It's not just the owl monkeys - making life difficult.
- [high-pitched buzzing.]
There are more mosquitoes here than I think I've seen anywhere else.
So every single shot is, uh I reckon we've donated a thimbleful of blood and about a pint of sweat.
[chuckles softly.]
But what makes it all worthwhile is when you do finally catch a glimpse of these little guys.
Without this special camera, which can see beyond what the human eye can see you know, we wouldn't stand a chance.
I mean, scientists here have been studying these monkeys for well over 20 years, and even they haven't actually had this opportunity to look into the nocturnal life of these monkeys the way we are, so it's a real privilege.
[bugs chirring.]
Back in Borneo, Justine's also having problems with pest control.
Yep, there's a load of them.
There's a load of them.
I've been trying to stop ants crawling all over the place.
All over my bags, me, the platform, the camera.
It's a war of attrition, though.
I mean, I think they're winning.
It's It's slightly freaking me out.
Despite the distractions, after many long nights, Justine's starting to see more life in the treetops.
Civets marking their territory.
Flying squirrels.
[leaves rustle.]
- And then - What on Earth is that? her camera reveals something truly astonishing.
I don't believe it.
Next morning, without giving anything away, she shows the footage to Denny and Cede.
What's that? [Cede.]
What is that? It's Is that what I think it is? - It's an orangutan.
- It's an orangutan.
What What time did you take this shot? - [Justine.]
Around midnight.
- [Denny.]
I've been taking wildlife photographs for 30 years.
No one that I knew, that has told me, or I encountered in any reports that orangutans would feed at night.
- [Justine.]
- [Denny.]
And it's my first time I saw in this picture here.
I'm quite shocked.
This is an amazing - Discovery.
- discovery.
[bugs chirring.]
From the extreme darkness of the jungle to the city, ablaze with light around the clock.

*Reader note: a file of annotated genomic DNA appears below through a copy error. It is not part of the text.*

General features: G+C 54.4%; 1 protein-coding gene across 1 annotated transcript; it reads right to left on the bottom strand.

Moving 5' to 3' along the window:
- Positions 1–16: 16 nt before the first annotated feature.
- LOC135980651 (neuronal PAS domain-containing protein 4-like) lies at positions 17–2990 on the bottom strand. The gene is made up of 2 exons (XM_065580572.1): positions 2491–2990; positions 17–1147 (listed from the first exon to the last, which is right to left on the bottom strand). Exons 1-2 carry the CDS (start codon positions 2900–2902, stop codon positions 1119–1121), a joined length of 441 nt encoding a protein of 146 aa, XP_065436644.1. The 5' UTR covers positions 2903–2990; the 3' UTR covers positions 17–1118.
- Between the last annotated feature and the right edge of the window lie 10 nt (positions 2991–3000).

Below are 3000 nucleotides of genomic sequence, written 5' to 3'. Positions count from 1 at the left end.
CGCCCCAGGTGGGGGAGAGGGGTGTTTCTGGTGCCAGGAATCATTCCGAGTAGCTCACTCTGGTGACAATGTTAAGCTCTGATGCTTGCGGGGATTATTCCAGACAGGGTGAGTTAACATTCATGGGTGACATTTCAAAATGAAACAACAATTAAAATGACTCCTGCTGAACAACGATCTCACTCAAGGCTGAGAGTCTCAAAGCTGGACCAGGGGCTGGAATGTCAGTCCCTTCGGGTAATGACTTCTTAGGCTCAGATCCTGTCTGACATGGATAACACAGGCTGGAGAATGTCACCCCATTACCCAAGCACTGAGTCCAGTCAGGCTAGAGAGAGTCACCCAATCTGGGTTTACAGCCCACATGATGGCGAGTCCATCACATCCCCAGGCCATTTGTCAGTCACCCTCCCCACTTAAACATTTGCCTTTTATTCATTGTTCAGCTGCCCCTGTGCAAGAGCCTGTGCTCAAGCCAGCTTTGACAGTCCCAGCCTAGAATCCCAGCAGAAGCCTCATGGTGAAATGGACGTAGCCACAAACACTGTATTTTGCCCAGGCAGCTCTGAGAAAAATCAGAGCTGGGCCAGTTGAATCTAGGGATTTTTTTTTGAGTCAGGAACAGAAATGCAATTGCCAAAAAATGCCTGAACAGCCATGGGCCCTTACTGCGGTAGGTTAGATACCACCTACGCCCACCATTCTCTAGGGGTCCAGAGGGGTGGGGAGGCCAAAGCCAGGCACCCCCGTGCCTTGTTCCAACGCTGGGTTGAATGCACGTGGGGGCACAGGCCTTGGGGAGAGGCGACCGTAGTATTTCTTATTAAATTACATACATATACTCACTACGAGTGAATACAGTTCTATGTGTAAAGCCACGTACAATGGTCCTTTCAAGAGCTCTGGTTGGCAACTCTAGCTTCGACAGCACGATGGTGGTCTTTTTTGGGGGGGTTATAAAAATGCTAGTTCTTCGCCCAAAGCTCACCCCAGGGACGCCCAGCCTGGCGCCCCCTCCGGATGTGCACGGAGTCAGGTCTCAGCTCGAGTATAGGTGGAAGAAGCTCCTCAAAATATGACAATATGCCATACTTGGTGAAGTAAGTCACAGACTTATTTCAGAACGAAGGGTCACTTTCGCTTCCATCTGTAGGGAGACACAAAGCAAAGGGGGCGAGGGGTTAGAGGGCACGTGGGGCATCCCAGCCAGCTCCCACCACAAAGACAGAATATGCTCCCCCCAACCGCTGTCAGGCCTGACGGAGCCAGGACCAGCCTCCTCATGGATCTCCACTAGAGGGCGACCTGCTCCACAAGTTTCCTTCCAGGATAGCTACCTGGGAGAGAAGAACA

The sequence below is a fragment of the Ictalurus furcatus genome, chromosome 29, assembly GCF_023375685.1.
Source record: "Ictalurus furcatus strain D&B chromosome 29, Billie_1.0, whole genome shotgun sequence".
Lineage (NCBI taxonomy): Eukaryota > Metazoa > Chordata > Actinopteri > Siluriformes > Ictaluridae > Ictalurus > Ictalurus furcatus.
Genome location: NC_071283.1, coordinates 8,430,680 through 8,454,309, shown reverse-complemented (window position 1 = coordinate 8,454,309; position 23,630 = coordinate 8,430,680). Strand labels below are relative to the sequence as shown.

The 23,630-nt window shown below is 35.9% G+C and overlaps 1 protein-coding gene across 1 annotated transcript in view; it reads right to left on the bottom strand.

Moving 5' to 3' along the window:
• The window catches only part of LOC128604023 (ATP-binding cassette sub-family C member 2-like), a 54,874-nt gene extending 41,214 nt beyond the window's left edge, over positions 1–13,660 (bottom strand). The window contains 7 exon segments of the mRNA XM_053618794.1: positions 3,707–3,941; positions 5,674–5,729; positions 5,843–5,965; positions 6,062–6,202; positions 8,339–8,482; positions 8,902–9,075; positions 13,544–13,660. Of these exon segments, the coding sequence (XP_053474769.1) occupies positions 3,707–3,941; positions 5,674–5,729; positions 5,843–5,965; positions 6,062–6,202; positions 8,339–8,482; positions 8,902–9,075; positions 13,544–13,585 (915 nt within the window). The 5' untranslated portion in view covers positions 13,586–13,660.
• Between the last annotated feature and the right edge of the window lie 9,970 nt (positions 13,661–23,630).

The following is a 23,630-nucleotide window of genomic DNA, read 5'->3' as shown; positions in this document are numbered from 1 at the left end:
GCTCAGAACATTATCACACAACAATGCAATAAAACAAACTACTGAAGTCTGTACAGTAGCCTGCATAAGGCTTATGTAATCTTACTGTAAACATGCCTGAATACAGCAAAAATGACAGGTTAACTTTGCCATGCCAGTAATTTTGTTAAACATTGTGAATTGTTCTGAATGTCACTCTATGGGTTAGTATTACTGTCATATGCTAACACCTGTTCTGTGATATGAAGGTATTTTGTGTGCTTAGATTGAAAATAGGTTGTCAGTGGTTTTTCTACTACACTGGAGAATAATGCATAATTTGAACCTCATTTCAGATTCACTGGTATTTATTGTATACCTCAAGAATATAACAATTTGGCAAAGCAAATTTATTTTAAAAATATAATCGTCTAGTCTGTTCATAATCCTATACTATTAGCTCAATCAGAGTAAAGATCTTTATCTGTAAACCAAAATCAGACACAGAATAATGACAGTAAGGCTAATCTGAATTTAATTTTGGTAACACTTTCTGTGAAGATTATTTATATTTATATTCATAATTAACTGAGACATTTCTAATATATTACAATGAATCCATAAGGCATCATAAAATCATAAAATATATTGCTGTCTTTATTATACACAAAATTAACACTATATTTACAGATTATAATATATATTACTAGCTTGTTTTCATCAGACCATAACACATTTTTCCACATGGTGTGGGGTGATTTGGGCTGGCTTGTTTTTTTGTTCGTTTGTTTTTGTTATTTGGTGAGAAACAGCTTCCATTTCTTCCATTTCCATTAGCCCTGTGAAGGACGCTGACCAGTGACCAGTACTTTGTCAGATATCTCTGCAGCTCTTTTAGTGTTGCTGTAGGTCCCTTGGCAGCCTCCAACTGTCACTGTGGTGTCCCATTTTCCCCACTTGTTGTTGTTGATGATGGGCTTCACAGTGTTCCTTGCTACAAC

[horns honking.]
For animals living amongst us, this artificial brightness has a huge impact.
[macaques chittering.]
To discover how urban light pollution affects animals, our crew traveled to Thailand and the city of Lopburi [electronic beeps.]
where long-tailed macaques live in the heart of town.
[horns honking.]
So it's our first full day in Thailand, and we're out recceing to find the best spots to film macaques, but seemingly we won't have a problem because they're absolutely everywhere.
[people chattering indistinctly.]
It's not long before cameraman Ian Llewellyn finds himself in trouble.
He's gonna get my glasses or my hat.
It's quite nice in a way, but I know in a minute he's gonna get my hat.
Is he biting it? Feels like he's nibbling it.
[macaques chittering.]
Oh, that was interesting.
I literally sat down for like one second, and I had one on my back.
And, um, it's gonna make filming on the streets interesting, 'cause I think I'm gonna get absolutely nailed.
[siren wails in distance.]
[horns honking.]
In the wild, macaques would be going to bed, - but the city never sleeps.
- [chittering.]
[overlapping squeaks.]
This is what the crew are here for, but filming is as tricky as Ian suspected.
Close-ups are good, but not that close.
The head bounce is a favorite, and makes it hard to hold a steady shot.
Without warning, things take a more serious turn.
- [siren wailing nearby.]
- [all screeching.]
- [Ian.]
Aah! - [ambulance siren wailing.]
Filming's over for tonight.
So, nothing really to worry about, but, um, I got bit by one of the smaller monkeys whilst we were filming.
Um Kind of an occupational hazard.
It's not a bad bite, but it has the puncture has gone into the bloodstream, so just to be doubly safe, I'm getting top-up rabies shots.
- Okay, done.
We done.
- [Ian.]
Thank you.
The macaques thrive on daily gifts of food.
[macaques chittering.]
Buddhists believe kindness to animals brings good karma and monkeys are linked with deities.
But just because everyone respects them doesn't mean everyone loves them.
[in Thai.]
I keep scaring the monkeys away with this otherwise they damage the cars.
Normally we pretend to scare them away and they're gone.
For me, some can be very annoying.
I'm scared a bit.
I'm not scared of them.
They only grab stuff from people who are scared of them.
I'm scared.
[all laugh.]
Outsiders like me are a bit scared of being bitten.
They don't normally bite but they jump on you.